Leica D-LUX 7 vs Nikon D40
The Leica D-LUX 7 and the Nikon D40 are two digital cameras that were announced, respectively, in November 2018 and November 2006. The D-LUX 7 is a fixed lens compact, while the D40 is a DSLR. The cameras are based on a Four Thirds (D-LUX 7) and an APS-C (D40) sensor. The Leica has a resolution of 16.8 megapixels, whereas the Nikon provides 6 MP.
Below is an overview of the main specs of the two cameras as a starting point for the comparison.
Going beyond this snapshot of core features and characteristics, what are the differences between the Leica D-LUX 7 and the Nikon D40? Which one should you buy? Read on to find out how these two cameras compare with respect to their body size, their imaging sensors, their shooting features, their input-output connections, and their reception by expert reviewers.
An illustration of the physical size and weight of the Leica D-LUX 7 and the Nikon D40 is provided in the side-by-side display below. The two cameras are presented according to their relative size. Three successive views from the front, the top, and the rear are shown. All size dimensions are rounded to the nearest millimeter.
If the front view area (width x height) of the cameras is taken as an aggregate measure of their size, the Nikon D40 is considerably larger (54 percent) than the Leica D-LUX 7. In this context, it is worth noting that neither the D-LUX 7 nor the D40 are weather-sealed.
The above size and weight comparisons are to some extent incomplete and possibly misleading, as the D-LUX 7 has a lens built in, whereas the D40 is an interchangeable lens camera that requires a separate lens. Attaching the latter will add extra weight and bulk to the setup. You can compare the optics available for the D40 and their specifications in the Nikon Lens Catalog.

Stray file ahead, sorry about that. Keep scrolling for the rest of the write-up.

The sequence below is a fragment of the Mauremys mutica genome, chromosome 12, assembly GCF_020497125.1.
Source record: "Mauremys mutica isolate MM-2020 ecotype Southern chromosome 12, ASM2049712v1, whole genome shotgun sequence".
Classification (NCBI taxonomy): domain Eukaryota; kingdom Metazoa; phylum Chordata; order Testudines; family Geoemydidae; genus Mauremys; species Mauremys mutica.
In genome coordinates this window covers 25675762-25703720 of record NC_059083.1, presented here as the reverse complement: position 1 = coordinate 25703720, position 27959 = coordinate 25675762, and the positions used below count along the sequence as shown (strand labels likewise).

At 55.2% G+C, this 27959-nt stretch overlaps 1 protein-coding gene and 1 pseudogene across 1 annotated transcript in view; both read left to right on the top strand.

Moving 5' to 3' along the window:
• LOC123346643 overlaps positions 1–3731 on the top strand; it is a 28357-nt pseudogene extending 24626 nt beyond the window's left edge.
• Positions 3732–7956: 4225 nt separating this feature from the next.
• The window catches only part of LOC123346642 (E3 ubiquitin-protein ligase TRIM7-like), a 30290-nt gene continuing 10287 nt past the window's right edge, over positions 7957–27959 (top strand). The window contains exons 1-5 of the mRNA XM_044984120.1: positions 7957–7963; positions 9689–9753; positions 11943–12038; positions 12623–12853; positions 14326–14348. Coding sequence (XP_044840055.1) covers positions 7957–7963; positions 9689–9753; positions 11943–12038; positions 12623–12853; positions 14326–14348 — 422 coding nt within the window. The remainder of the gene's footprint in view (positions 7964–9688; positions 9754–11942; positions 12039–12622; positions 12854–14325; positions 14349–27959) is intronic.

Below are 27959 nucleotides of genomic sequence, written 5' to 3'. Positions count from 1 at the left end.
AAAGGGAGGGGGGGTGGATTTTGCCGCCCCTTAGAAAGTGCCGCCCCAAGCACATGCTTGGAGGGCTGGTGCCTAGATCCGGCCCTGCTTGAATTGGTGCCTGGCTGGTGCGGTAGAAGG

Concerning battery life, the D-LUX 7 gets 300 shots out of its BP-DC15 battery, while the D40 can take 470 images on a single charge of its EN-EL9 power pack. The power pack in the D-LUX 7 can be charged via the USB port, so that it is not always necessary to take the battery charger along when travelling.
The following table provides a synthesis of the main physical specifications of the two cameras and other similar ones. If you would like to visualize and compare a different camera combination, you can navigate to the CAM-parator app and make your selection from a broad list of cameras there.
|1.||Leica D-LUX 7||115 mm||66 mm||65 mm||392 g||300||n||Nov 2018||1,195|
|2.||Nikon D40||124 mm||94 mm||64 mm||522 g||470||n||Nov 2006||499|
|3.||Fujifilm X100F||127 mm||75 mm||52 mm||469 g||390||n||Jan 2017||1,299|
|4.||Fujifilm X100T||127 mm||74 mm||52 mm||440 g||330||n||Sep 2014||1,299|